Just as illness can keep a person from working or going to school, it can also cause microfinance recipients to fall back or default on loan payments. In some cases loan defaults are linked to illness, which consumes available cash and makes the victim unable to work. Community organizations and policy makers have therefore proposed including health education alongside microfinance services. As a complement to microfinance services, health education could potentially increase repayment rates for the microfinance institution (MFI), while also improving the lives of clients. Health education increases costs for MFIs, who must direct resources towards training loan officers as educators, and increase the time that loan officers spend at each village banking meeting where training is given. There is potential for benefit on measures of both health and microfinance outcomes, but if the additional trainings are ineffective, they could be drawing away an MFI’s resources away from its core activities.
Located in West Africa, Benin’s economy is based primarily on agriculture and regional trade. The rural population in Benin suffers from very poor health. Although WHO estimates suggest that 20% of children in Benin under the age of 5 sleep under insecticide treated bed nets – a proven defense against malaria contraction - 27% of deaths in children under 5 are nonetheless attributed to malaria. There are a number of MFIs in Benin, and PADME represents a significant share of the market, serving approximately 44,000 borrowers out of an estimated 140,000 in the entire country.
In 2006, Freedom from Hunger launched the Microfinance and Health Protection (MAHP) initiative in rural Benin to help local MFI partners create and sustain key health services that complement their credit offering. This evaluation seeks to test the impact of providing credit with education on health and microfinance indicators, as well as the impact of combining education with the provision of health care products, and the specific aspects of the solidarity lending design.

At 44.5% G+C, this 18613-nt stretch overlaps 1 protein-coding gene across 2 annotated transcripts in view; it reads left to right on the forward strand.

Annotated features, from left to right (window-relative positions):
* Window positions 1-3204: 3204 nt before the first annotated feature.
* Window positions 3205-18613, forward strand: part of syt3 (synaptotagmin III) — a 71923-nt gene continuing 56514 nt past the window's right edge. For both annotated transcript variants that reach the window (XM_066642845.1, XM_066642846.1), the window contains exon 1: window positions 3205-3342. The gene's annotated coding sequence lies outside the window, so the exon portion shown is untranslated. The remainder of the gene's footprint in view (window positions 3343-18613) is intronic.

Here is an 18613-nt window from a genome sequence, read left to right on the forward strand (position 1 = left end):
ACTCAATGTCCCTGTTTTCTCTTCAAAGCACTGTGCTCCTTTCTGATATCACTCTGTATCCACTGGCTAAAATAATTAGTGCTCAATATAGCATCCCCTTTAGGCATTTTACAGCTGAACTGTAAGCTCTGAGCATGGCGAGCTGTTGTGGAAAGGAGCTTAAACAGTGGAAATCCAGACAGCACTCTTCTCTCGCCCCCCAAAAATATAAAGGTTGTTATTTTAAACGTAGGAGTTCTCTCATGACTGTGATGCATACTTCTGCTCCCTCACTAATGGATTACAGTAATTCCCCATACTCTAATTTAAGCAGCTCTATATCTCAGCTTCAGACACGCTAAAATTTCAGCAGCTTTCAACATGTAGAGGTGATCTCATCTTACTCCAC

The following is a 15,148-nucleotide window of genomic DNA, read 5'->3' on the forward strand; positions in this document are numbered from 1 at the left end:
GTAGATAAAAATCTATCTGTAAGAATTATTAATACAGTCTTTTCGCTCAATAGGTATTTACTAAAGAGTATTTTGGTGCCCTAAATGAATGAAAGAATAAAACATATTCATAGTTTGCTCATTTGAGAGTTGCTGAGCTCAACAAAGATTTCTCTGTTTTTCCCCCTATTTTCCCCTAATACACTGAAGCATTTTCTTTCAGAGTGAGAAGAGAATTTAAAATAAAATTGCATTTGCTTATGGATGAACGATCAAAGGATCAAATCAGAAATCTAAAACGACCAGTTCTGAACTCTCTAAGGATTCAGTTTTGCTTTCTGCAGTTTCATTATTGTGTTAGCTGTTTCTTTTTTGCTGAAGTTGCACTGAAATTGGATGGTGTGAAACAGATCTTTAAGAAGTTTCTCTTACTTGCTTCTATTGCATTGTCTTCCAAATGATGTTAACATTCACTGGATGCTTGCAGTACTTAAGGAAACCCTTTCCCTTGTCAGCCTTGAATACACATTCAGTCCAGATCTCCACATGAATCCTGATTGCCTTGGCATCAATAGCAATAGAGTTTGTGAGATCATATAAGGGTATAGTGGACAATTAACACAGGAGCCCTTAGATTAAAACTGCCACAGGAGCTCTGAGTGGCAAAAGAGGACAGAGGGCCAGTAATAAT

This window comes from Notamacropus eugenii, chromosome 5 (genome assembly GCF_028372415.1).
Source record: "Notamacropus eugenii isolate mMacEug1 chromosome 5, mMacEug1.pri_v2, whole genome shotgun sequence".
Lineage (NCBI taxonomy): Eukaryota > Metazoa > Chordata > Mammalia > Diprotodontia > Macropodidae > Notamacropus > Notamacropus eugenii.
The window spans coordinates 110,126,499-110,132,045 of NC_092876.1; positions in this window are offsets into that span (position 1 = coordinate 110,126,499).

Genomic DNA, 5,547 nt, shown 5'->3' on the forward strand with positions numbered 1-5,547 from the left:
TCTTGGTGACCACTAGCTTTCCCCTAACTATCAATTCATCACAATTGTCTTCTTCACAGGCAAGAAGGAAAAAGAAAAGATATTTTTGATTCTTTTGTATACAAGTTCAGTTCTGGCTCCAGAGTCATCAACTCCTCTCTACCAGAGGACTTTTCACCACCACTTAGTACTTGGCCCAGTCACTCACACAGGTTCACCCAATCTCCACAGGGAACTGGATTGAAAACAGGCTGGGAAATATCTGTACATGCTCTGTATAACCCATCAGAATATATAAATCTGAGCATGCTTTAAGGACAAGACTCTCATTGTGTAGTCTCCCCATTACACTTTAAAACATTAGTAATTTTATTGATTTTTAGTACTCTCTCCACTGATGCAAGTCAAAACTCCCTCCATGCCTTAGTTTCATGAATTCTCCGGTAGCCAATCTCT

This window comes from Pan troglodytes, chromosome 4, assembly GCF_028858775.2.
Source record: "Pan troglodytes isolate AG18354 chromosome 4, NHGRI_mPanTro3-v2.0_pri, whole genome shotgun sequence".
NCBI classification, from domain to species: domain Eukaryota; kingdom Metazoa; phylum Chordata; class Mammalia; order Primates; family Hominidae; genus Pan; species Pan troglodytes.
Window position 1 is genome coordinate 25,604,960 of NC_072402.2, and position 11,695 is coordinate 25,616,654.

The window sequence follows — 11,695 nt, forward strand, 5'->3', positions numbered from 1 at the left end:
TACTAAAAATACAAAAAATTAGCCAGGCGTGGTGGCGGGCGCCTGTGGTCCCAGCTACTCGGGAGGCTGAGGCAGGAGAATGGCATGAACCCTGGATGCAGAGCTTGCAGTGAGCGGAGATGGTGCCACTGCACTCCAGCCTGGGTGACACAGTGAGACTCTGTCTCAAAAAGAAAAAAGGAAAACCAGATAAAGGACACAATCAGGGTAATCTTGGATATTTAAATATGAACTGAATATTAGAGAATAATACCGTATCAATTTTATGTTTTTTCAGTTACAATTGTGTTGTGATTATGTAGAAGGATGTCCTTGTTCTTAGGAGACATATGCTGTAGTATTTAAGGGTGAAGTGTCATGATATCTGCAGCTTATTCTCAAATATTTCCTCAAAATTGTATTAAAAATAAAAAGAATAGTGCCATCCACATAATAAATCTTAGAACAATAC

In Benin, researchers will work with PADME to introduce the health education intervention to half of the villages they serve. PADME typically markets their services by reaching out both to community leaders and individuals who may be interested in taking out loans, which vary in size with an average amount of nearly $1000 US. In the villages randomly assigned to receive the intervention, clients will be offered access to credit as well as health education. In the comparison villages, potential clients will only be offered access to credit. . The health education will consist of three modules: malaria education, integrated management of childhood diseases, and HIV/AIDS planning. An additional component of the study seeks to better understand the role of gender in microfinance. In addition to the random assignment of health education services, researchers will also designate villages according to the gender composition of new borrowing groups. In a random subset of villages, microfinance groups will be mixed-gender, while others will be female only.